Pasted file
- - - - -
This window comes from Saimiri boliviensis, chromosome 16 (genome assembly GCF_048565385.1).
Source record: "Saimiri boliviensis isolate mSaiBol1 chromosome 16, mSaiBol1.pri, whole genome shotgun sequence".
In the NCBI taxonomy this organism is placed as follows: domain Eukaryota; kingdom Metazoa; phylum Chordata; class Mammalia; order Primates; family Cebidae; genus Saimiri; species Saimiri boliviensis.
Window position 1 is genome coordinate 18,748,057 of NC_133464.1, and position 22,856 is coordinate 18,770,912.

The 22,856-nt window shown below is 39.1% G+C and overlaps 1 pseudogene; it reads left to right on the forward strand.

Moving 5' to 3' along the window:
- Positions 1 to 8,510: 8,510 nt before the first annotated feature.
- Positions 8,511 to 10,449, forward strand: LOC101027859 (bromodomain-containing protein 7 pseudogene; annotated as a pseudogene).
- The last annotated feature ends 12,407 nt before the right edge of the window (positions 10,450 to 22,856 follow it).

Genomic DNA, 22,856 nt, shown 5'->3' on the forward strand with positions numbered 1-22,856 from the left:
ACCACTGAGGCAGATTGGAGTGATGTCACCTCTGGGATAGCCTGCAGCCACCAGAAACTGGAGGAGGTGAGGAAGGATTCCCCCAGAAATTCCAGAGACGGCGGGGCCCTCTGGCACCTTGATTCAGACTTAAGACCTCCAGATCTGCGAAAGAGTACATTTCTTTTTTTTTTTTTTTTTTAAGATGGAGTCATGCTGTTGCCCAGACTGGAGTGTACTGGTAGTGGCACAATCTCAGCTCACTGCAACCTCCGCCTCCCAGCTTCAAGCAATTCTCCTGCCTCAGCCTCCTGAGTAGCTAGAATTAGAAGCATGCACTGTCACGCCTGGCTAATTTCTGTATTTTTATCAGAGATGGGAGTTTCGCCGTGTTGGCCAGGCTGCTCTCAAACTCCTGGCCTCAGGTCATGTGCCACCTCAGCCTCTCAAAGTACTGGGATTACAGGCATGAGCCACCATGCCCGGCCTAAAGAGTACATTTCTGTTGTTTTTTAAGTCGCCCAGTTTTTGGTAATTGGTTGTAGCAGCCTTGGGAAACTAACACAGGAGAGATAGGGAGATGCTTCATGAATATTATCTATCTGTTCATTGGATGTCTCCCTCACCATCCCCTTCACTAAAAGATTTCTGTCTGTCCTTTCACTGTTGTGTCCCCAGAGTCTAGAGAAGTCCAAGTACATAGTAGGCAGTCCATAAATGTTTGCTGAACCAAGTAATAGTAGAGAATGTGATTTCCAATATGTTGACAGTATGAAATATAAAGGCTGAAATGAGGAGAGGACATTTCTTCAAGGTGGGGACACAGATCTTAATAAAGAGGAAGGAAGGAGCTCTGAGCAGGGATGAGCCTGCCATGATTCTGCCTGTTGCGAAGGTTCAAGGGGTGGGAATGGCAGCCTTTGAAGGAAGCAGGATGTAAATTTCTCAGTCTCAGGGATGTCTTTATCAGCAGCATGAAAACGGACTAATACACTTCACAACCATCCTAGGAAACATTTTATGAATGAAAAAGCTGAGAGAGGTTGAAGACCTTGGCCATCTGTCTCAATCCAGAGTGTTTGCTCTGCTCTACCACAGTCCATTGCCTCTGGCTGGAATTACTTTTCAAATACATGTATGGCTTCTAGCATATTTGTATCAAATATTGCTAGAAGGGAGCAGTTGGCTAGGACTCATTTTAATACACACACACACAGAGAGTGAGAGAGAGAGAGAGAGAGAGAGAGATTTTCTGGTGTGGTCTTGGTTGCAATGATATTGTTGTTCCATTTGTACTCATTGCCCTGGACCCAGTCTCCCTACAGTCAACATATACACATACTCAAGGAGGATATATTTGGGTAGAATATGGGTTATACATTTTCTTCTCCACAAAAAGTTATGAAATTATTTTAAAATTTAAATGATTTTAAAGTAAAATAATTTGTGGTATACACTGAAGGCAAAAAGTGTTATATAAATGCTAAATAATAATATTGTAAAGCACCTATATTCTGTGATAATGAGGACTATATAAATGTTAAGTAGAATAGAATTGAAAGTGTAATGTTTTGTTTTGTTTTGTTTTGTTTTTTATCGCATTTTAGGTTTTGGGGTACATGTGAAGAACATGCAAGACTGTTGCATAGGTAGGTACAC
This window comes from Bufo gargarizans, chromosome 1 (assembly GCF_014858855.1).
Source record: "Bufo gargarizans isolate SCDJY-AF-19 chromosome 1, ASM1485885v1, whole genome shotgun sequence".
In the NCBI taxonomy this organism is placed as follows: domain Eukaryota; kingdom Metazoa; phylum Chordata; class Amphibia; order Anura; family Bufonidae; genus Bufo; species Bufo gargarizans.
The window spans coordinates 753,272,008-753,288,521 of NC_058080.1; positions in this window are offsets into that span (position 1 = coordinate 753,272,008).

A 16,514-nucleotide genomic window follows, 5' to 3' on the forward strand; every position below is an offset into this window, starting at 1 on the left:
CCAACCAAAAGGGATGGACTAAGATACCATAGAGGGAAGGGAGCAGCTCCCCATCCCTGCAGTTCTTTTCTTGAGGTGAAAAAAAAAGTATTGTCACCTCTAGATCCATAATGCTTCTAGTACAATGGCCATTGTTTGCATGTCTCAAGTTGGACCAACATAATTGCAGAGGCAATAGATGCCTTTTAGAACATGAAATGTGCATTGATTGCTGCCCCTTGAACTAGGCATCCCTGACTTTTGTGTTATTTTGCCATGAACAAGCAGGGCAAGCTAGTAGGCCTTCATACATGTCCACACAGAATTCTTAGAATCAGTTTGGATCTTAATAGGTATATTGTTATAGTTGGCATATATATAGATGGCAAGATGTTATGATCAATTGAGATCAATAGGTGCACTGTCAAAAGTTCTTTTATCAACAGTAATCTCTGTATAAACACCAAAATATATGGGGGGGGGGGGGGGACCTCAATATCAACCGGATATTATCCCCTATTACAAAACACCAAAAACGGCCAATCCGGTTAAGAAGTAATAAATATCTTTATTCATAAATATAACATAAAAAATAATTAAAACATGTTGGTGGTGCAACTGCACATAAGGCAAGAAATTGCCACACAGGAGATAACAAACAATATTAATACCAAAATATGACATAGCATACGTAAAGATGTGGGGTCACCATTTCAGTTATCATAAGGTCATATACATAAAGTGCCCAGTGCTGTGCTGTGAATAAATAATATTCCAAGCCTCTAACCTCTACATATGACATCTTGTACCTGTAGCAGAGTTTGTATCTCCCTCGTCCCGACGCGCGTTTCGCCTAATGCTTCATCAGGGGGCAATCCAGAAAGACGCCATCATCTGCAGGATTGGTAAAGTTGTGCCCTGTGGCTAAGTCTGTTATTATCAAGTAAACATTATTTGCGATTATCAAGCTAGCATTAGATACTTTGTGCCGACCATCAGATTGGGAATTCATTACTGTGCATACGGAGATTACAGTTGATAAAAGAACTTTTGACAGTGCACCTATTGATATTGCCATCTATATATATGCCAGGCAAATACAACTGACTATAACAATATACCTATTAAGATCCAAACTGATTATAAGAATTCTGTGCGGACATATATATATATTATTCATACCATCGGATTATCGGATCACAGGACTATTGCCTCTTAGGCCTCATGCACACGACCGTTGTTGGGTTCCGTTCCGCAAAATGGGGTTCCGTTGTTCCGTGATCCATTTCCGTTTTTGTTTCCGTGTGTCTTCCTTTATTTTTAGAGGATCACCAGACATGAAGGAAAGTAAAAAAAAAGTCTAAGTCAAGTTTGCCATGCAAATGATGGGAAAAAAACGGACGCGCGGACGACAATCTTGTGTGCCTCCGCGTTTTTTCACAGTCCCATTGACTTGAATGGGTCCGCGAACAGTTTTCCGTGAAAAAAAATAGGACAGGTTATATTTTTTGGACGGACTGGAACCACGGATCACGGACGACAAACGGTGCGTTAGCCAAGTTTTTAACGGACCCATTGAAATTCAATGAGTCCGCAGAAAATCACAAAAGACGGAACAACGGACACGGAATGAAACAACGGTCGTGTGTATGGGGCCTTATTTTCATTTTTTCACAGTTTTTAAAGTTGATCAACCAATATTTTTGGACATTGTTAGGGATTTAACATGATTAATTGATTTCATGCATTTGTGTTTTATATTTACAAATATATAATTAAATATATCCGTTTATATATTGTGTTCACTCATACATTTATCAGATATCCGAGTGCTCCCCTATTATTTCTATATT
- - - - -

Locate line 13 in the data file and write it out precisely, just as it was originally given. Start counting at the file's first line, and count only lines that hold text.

Source record: "Bufo gargarizans isolate SCDJY-AF-19 chromosome 1, ASM1485885v1, whole genome shotgun sequence".